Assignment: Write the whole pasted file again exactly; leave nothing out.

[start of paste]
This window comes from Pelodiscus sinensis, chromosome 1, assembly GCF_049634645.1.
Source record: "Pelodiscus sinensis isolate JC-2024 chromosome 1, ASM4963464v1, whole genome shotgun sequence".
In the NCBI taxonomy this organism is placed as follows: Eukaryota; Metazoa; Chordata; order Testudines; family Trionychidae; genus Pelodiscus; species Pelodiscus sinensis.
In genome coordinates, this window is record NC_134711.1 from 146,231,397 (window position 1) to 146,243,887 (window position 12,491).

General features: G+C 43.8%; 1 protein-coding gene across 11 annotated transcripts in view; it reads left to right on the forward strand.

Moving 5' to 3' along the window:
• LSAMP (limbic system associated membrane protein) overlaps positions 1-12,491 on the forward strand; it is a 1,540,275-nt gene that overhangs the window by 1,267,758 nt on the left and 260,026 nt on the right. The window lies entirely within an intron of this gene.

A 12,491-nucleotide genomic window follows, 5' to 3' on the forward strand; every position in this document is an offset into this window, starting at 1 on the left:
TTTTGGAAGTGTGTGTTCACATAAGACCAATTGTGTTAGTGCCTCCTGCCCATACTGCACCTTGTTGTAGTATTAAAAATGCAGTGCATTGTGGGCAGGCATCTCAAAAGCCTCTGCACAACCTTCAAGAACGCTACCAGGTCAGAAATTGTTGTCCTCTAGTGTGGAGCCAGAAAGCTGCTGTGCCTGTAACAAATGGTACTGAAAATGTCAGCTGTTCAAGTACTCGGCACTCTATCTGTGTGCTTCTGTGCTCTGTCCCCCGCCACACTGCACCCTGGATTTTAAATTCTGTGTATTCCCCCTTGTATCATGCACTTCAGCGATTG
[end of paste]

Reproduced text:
This window comes from Pelodiscus sinensis, chromosome 1, assembly GCF_049634645.1.
Source record: "Pelodiscus sinensis isolate JC-2024 chromosome 1, ASM4963464v1, whole genome shotgun sequence".
In the NCBI taxonomy this organism is placed as follows: Eukaryota; Metazoa; Chordata; order Testudines; family Trionychidae; genus Pelodiscus; species Pelodiscus sinensis.
In genome coordinates, this window is record NC_134711.1 from 146,231,397 (window position 1) to 146,243,887 (window position 12,491).

General features: G+C 43.8%; 1 protein-coding gene across 11 annotated transcripts in view; it reads left to right on the forward strand.

Moving 5' to 3' along the window:
• LSAMP (limbic system associated membrane protein) overlaps positions 1-12,491 on the forward strand; it is a 1,540,275-nt gene that overhangs the window by 1,267,758 nt on the left and 260,026 nt on the right. The window lies entirely within an intron of this gene.

A 12,491-nucleotide genomic window follows, 5' to 3' on the forward strand; every position in this document is an offset into this window, starting at 1 on the left:
TTTTGGAAGTGTGTGTTCACATAAGACCAATTGTGTTAGTGCCTCCTGCCCATACTGCACCTTGTTGTAGTATTAAAAATGCAGTGCATTGTGGGCAGGCATCTCAAAAGCCTCTGCACAACCTTCAAGAACGCTACCAGGTCAGAAATTGTTGTCCTCTAGTGTGGAGCCAGAAAGCTGCTGTGCCTGTAACAAATGGTACTGAAAATGTCAGCTGTTCAAGTACTCGGCACTCTATCTGTGTGCTTCTGTGCTCTGTCCCCCGCCACACTGCACCCTGGATTTTAAATTCTGTGTATTCCCCCTTGTATCATGCACTTCAGCGATTG